We were talking to a young couple outside of our casita in Guadalajara
and their little boy was fascinated with our motorcycles.
The Mexican people are so friendly and hospitable. It is normal when walking on the streets to greet total strangers with a "Buenos Dias" (or "Buenos" for short). And as you are leaving restaurants, it is customary to wish other people, "Buen Provecho" (Bon Appetit). I really like how smiles are so easily returned, whereas in the large cities of the US and Canada, a smiling face is viewed with suspicion or annoyance.
Sincronizada in Ajijic
Food is very cheap in Mexico, and we both love discovering the cuisine that never migrated north of the border. Neda loves pasole, a white corn-based soup filled with other vegetables and meat while I leaned more towards the fried and starchy foods, chilaquiles and tacos filled with all manner of fried meats, chorizo, tripe, tongue and BRAINS! The grasshoppers were not a favorite...
Much to the Neda's chagrin, for all the vegetables available in the mercados, they were never served in the restaurants. And diet sodas don't seem to be as popular as in Canada and the US.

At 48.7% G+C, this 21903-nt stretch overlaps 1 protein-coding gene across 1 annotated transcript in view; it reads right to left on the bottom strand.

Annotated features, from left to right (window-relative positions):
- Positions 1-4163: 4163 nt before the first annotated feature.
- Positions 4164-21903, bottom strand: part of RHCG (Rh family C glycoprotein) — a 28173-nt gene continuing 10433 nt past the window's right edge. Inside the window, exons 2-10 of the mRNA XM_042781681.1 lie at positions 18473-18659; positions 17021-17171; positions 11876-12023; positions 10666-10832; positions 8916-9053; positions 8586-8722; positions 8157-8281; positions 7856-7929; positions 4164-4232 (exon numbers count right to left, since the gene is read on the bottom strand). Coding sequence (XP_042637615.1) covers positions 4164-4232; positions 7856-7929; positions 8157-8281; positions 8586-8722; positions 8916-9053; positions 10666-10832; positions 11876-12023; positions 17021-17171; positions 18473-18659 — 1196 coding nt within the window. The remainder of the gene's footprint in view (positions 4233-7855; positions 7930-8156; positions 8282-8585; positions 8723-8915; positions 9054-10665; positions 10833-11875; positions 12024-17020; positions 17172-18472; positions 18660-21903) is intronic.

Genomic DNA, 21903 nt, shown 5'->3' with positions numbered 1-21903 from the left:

Looking for a rug to cut in the dancing church of San Juan
Churches, markets and plazas dominate almost every town, large and small, in Mexico. We've found out that in different churches across the country, there are different ways to approach the altar. In Guadalajara, most of the attendees get down on both knees and shuffle forwards. In San Juan, just outside of Uruapan, devotees *DANCE* towards the altar! Even though there is no music played inside the church.
There's always a party in Mexico, even in church!
This little guy's skateboard was broken, so I got my tools out and got down to do some road-side repairs
Building a family is very important in Mexico. While in Canada and the US, the incidences of child-free couples are increasing, Neda and I are viewed as quite the oddity here for opting not to have kids. Mexico is a festive country, with bright primary colours decorating all the buildings and every other person seems to be either playing or carrying a musical instrument. The presence of lots of children running around the streets just adds to this joyful atmosphere, and you can't help but be infected with the festive spirit.
Changing out a lightbulb in Angangueo
Swapping out my battery at Garry and Ivonne's place in Mexico City
Our bikes have been holding up well so far, other than routine maintenance, the only worrying problem is the plug for my primary headlight has broken (melted and disintegrated), so the wires can't contact the base of the bulb. This is a special part that needs to be ordered and it takes a month for the part to be shipped from Germany. Since we don't stay long enough in one place, I'm going to have to figure out where we'll be in advance for a while otherwise I'll be blinding everyone with my high-beams for quite awhile.